So, I was counting on my gut feeling that clients would not want to call it every time they refer to the business.

I believed they would eventually shorten it or “sex it up” to suit themselves.

Sure enough, people were soon referring to it as ITDS or Impact Training.

Because I anticipated this, I registered the business so that you could write a cheque to ITDS.

This is unlike a business which has since gone out of business.

Let’s be clear, I’m not suggesting that it went out of business because of the name.

But people just could not seem to get the name right although the business had been in existence for more than three years.

It was frustrating navigating around this name as well, since it was one of those “2.0 names”. People could not remember where to put the dash both online and offline.


6. Try to avoid “hybrid” and “cute” names

Personally, these are approaches to naming a business that I do not like.

What I call a hybrid is when “Richard” and “Lorna” decide to get into business and call that business “Richlor” or “Lornard”.

People respond negatively to these hybrids. Some have even asked me if I couldn’t help the owners with a name.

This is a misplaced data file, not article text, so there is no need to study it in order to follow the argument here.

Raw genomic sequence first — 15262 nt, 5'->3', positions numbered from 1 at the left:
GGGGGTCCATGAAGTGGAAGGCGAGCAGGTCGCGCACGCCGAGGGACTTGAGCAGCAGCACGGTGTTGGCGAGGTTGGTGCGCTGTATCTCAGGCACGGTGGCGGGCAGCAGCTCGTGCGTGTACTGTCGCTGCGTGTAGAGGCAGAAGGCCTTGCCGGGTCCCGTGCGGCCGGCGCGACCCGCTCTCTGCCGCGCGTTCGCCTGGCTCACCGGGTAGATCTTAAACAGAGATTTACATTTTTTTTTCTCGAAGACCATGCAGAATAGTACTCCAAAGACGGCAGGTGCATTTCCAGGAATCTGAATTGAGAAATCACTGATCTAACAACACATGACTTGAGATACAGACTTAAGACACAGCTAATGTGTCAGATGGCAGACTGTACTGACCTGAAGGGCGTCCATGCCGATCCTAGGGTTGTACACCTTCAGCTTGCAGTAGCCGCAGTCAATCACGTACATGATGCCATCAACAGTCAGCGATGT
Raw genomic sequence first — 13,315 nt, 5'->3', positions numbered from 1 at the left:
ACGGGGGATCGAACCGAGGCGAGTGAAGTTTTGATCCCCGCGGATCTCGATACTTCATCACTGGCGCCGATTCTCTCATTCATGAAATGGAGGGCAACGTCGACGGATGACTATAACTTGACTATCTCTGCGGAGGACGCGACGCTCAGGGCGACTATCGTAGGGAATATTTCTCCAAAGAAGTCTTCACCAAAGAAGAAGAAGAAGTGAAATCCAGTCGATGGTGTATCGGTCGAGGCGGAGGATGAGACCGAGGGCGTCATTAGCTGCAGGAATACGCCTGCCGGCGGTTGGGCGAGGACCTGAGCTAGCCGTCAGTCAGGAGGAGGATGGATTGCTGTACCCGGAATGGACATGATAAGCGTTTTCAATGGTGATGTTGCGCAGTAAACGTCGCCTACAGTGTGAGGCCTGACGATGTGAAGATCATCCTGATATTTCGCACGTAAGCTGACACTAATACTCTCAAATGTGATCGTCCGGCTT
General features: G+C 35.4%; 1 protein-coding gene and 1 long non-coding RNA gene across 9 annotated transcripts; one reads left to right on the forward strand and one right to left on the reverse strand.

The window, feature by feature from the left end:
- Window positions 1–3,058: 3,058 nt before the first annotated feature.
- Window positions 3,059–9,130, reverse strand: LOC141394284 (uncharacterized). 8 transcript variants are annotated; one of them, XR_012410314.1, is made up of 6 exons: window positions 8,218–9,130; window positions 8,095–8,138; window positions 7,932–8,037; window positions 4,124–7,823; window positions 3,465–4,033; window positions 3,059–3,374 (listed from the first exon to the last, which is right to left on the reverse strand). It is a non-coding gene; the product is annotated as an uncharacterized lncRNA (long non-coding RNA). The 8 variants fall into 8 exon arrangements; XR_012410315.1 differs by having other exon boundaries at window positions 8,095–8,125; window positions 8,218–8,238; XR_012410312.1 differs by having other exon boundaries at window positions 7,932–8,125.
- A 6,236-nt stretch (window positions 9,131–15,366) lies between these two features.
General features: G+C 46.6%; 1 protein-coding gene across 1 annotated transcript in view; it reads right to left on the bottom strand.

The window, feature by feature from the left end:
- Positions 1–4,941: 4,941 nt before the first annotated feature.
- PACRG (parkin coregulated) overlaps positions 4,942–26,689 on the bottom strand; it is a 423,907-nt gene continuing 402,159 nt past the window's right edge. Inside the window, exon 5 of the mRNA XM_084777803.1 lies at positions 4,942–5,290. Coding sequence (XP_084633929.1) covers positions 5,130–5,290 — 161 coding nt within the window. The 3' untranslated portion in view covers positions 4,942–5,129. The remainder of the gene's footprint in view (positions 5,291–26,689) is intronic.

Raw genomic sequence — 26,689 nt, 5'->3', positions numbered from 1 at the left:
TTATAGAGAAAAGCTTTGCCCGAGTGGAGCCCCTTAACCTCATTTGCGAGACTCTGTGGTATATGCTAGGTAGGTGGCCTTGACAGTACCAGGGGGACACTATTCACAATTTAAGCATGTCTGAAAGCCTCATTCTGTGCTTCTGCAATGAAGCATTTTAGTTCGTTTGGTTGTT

Despite what I said above, it does not mean that you have to avoid this approach altogether.


JENN Health and Beauty Supplies certainly works.

And JENN is the acronym derived from the first names of the family members.

But note that they supported the acronym with a description of the products it sells.

On the other hand,  Semjen Insurance Brokers does not convince me that my insurance needs will be handled seriously and professionally.

And cute names may or may not work.

“Way Ahead Barber Saloon” I quite like. To me the name implies that the business is way ahead of the competition. To complete the naming, the sign has an arrow pointing the way ahead to the shop’s location.


On the other hand, when I heard the name “Curl Up and Dye” referring to a hair salon, I couldn’t believe it! I kept thinking that any chemical which I get from this salon was likely to make my hair, well…curl up and die!


7. It should not be too limiting

When you name your business, while you want that name to represent what the business does, you still don’t want it to be too limiting.

What do I mean?

If I had named my business “Barbados Training Services” potential clients might believe that they could only access my services if they were in Barbados.

Or, they might think it is a particular type of services which is not for them. 

Then I would have to try to sell them the the idea that “Barbados Training Services” is a special type of training, which could be had anywhere in the world.